Change is happening in the legal sector, law firms need to pay heed and deliver a better client experience if they are to prosper

pushing thru resistance

Law firms have been getting a lot of attention in recent weeks. Whether it is about the level of service they provide to their clients, the number of complaints they receive or a lack of transparency in pricing. This has also been accompanied by news that deregulation of the legal services market in the UK has now come into force with the introduction of Alternative Business Structures (ABSs), which mean that any business can offer legal services, providing it’s granted a license by the Solicitors Regulation Authority (SRA) and employs at least one qualified lawyer.

The following are some of the articles that I saw that talk about many of these changes (I’m sure there are others):

In many of the articles that I read there was is some interesting debate about the difference between a client and a customer (click on the blue links to see the difference according to the Oxford English Dictionary). Apparently, law firms don’t have customers they have clients and the nature of the client-lawyer relationship is such that the client cannot be king unlike many other businesses where the customer is king. It is my understanding that this is based on the asymmetry of understanding of the particularities, details and nuances of the law.

That may or may not be true. However, whatever the nature of the relationships that law firms have with the people or organisations that they do business with, one thing is clear: the market within which they operate is changing. Therefore, they will have to change if they are to survive and prosper.

But, it seems, many law forms are not changing. A recent report by CXINLAW called Customer Experience in Law found, following a secret shopping exercise, that:

“A staggering 45% would actively not engage the law firm or provider and would tell others not to engage them as well”

and

“72% of legal advisors scored zero or demonstrated little ability to empathise, build rapport or deal with objections sensitively”

In this world that we live in where we, as people or businesses, have a voice and huge amount of choice….

  • a failure to respond to requests for transparency in pricing;
  • a failure to build rapport with the people that you are dealing with; and
  • a failure to respond to market changes

is not acceptable and not a winning strategy for greater client spend, retention, loyalty, number of recommendations and future business growth.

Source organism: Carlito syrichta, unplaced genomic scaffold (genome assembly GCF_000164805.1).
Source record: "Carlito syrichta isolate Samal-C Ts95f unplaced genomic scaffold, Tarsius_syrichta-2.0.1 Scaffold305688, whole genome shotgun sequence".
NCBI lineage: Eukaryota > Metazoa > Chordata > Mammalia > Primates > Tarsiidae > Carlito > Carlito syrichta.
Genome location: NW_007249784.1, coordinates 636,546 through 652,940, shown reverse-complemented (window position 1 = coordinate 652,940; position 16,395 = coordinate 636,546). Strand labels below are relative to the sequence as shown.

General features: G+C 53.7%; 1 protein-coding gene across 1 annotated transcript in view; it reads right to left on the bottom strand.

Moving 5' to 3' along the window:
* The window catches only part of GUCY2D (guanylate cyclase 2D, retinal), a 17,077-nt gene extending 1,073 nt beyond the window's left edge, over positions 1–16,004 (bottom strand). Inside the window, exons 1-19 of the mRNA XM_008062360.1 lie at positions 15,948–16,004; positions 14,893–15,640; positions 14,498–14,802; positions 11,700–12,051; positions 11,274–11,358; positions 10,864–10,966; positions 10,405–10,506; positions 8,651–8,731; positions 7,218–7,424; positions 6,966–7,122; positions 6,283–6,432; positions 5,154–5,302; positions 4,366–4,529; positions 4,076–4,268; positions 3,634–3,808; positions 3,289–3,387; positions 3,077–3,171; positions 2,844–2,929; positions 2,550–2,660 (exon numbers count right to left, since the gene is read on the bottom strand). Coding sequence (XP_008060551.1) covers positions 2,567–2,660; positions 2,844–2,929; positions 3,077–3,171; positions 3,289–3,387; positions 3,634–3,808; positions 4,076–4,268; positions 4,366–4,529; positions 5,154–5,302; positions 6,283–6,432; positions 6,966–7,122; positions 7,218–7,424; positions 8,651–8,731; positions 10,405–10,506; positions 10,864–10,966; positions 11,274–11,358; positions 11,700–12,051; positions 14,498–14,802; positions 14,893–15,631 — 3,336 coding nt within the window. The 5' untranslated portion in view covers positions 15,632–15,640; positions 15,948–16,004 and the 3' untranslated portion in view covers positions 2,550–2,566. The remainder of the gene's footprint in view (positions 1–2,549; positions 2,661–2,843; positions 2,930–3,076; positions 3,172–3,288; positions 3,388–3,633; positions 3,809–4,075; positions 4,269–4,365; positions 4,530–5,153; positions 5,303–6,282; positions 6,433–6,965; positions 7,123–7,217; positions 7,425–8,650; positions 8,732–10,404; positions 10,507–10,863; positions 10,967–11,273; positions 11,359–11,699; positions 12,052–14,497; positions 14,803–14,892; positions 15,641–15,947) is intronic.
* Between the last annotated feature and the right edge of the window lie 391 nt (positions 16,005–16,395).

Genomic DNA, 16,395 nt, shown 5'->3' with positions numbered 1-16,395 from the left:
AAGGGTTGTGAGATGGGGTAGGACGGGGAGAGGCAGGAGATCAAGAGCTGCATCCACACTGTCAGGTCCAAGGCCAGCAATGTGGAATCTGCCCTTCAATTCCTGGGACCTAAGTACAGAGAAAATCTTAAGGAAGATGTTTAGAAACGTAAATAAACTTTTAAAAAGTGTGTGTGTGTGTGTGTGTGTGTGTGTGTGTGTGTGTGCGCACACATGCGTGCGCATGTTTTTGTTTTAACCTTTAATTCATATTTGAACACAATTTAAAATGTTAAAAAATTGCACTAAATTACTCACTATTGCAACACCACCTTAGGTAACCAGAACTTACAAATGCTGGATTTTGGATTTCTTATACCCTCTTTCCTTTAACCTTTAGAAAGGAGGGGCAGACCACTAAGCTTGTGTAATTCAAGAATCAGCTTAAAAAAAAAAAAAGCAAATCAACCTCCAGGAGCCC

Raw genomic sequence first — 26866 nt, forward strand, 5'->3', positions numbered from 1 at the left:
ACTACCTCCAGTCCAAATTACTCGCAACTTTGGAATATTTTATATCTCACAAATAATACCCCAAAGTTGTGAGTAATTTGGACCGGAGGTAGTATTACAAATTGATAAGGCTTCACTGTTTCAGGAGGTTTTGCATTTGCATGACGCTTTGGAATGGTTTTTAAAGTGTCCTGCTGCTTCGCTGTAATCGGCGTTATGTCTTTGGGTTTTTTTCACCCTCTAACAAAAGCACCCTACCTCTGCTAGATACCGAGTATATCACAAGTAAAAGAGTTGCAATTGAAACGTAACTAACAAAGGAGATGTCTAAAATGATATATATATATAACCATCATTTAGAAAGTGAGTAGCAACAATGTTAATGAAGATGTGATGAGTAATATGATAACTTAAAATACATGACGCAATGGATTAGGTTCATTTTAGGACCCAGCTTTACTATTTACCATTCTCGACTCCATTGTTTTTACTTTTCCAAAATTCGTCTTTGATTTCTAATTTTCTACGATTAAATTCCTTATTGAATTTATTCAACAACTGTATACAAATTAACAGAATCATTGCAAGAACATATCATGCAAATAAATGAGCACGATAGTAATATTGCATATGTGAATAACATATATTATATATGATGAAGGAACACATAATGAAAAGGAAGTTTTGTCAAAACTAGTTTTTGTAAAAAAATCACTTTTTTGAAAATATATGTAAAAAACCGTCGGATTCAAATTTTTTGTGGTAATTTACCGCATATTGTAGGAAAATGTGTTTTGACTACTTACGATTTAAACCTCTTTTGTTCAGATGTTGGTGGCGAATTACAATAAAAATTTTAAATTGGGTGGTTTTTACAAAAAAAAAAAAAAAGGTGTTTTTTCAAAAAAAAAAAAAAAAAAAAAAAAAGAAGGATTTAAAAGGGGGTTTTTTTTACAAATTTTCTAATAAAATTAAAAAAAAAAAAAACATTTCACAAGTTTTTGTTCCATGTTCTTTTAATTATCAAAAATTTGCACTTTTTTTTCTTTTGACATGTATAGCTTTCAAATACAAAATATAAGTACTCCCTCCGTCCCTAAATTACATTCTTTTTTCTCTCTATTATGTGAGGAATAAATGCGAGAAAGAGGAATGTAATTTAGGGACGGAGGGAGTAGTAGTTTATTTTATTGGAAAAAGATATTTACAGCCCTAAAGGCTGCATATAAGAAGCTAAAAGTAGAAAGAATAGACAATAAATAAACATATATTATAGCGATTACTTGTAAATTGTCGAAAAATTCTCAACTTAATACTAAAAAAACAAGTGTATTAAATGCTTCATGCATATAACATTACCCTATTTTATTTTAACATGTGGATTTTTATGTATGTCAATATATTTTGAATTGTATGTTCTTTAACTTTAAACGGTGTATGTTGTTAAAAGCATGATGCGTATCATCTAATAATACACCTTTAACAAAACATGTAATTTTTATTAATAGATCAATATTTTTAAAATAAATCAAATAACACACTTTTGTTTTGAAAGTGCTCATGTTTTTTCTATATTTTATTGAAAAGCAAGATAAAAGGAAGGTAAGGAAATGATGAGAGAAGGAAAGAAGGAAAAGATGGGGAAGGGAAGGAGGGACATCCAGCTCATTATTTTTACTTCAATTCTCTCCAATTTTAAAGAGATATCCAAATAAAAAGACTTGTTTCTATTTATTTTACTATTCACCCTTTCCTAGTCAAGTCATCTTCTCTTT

Let me be clear. I believe we do need experts, experts in the law and great lawyers but we also need more modern legal firms, ones that are responsive to the needs of their clients, ones that deliver a better experience and are more responsive to changes in the market whether they like them or not.

Which law firms do you know that are embracing the changes and delivering a better, human and more responsive client experience?

Comments

  1. The difference between a client and a customer is an interesting one.

    I wonder who it matters to more, the service provider or the receiver?

    Self importance is a wonderful thing.

    James

    • Hi James,
      Given the fuss that some peeps in the legal sector have been making then I would argue the distinction is more important to the lawyers and that the ‘clients’ only care about 1, how they are treated 2. what they pay for the service of the lawyer and 3. what result they get

      Adrian

  2. Hello Adrian

    I thank you for bringing this to my attention – I did not know that these changes are afoot. The interesting things is what will happen? Opening up a regulated market place does have beneficiaries and it is not necessarily the person who needs and buys the service.

    The opening up is as much an invitation to charlatans as it is to the helpful and competent.

    Having said that, I never did understand why lawyers charge thousands of pounds for a will when I/you do all the work and there are will writing services which do it for several hundred pounds.

    Maz

    • Hi Maz,
      There is, like you say, always a risk with deregulation but if it forces change upon a generally non-responsive and non-transparent industry then that’s a good thing for clients.

      Adrian

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